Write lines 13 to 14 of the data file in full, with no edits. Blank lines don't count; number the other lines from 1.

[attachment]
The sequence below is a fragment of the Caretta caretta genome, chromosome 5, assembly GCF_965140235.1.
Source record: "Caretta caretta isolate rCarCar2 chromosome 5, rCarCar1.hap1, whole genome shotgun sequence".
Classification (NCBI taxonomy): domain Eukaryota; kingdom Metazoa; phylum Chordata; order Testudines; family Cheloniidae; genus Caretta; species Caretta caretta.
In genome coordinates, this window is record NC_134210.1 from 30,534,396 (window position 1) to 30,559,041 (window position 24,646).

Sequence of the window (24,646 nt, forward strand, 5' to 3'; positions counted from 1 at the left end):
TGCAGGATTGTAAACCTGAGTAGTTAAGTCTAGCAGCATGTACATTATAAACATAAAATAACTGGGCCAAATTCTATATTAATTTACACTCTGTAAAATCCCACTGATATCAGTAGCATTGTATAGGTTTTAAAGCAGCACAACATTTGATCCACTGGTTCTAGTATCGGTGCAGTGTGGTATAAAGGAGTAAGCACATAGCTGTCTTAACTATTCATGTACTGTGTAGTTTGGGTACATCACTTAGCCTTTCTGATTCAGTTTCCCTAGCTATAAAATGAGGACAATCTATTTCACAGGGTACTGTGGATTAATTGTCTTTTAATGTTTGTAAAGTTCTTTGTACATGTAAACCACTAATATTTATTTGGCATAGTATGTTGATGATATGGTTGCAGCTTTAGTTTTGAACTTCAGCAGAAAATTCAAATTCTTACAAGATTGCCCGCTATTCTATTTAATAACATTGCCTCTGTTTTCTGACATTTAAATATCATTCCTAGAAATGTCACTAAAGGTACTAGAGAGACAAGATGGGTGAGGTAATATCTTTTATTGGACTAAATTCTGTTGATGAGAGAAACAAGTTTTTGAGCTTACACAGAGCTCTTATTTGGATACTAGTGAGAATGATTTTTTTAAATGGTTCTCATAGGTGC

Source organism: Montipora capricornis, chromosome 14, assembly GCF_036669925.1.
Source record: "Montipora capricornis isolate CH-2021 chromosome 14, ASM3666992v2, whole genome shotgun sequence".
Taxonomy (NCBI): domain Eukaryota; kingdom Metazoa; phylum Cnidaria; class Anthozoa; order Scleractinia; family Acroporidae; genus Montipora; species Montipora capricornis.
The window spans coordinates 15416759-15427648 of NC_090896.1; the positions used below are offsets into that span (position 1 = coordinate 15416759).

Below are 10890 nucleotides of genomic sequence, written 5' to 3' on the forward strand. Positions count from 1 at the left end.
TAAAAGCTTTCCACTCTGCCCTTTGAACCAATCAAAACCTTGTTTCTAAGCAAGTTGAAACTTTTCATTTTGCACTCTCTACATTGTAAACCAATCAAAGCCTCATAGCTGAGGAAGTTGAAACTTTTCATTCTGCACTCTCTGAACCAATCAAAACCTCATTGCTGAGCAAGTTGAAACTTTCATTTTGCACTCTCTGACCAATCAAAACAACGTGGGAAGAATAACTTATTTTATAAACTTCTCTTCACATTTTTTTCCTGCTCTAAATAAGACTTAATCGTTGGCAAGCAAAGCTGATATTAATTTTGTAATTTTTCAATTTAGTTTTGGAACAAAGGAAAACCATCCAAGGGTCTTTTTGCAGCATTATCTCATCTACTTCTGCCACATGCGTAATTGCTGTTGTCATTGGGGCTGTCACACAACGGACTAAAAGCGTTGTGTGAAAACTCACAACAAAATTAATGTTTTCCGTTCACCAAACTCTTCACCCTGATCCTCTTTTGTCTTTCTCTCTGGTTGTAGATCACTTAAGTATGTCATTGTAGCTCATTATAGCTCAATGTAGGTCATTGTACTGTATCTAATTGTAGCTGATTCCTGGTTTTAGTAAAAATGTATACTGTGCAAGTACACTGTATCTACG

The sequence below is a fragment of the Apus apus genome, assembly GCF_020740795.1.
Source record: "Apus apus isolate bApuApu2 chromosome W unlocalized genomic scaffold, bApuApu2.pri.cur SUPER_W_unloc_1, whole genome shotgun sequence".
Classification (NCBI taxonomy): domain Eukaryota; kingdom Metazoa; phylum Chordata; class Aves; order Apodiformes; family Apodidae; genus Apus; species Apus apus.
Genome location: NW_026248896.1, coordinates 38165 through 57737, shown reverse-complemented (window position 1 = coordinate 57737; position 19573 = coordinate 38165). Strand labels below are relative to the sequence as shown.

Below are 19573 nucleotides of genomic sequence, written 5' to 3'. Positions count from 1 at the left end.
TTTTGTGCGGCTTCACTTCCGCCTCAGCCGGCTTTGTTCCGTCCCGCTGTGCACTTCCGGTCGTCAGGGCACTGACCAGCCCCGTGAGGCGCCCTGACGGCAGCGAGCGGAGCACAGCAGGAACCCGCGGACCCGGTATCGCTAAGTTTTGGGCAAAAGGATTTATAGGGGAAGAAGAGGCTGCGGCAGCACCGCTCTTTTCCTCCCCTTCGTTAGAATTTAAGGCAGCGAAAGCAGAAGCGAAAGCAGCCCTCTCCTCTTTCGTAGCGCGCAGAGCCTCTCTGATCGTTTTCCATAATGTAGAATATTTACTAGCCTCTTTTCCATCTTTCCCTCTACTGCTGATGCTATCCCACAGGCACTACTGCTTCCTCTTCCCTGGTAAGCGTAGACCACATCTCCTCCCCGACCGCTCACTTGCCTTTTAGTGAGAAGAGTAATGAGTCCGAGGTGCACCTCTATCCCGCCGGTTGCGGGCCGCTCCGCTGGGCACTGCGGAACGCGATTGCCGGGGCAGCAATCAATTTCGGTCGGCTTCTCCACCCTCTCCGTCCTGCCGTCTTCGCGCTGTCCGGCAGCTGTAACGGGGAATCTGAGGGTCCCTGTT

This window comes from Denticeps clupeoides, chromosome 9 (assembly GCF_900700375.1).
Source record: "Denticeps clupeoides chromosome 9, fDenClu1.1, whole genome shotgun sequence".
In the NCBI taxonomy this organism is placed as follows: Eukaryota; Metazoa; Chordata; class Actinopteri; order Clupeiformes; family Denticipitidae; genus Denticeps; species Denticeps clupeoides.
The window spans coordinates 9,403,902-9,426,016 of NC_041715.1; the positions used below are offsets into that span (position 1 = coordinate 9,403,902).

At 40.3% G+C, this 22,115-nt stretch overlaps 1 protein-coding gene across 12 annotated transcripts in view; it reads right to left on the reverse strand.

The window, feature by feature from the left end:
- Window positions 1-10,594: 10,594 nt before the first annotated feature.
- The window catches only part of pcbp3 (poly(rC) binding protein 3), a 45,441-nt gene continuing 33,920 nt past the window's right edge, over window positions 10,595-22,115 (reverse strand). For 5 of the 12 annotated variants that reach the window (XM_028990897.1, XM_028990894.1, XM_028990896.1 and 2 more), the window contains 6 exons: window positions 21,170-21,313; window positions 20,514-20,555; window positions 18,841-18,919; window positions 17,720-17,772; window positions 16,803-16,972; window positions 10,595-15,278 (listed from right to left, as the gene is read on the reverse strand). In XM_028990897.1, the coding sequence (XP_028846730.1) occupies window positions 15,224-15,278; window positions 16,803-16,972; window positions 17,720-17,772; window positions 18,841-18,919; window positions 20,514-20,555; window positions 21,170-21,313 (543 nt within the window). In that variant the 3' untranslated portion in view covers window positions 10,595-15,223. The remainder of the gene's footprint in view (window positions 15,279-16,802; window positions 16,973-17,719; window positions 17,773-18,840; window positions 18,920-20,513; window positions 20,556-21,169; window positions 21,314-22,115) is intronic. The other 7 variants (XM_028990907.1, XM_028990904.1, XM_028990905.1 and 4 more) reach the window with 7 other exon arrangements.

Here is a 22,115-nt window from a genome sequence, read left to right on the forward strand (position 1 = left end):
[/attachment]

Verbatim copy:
The sequence below is a fragment of the Apus apus genome, assembly GCF_020740795.1.
Source record: "Apus apus isolate bApuApu2 chromosome W unlocalized genomic scaffold, bApuApu2.pri.cur SUPER_W_unloc_1, whole genome shotgun sequence".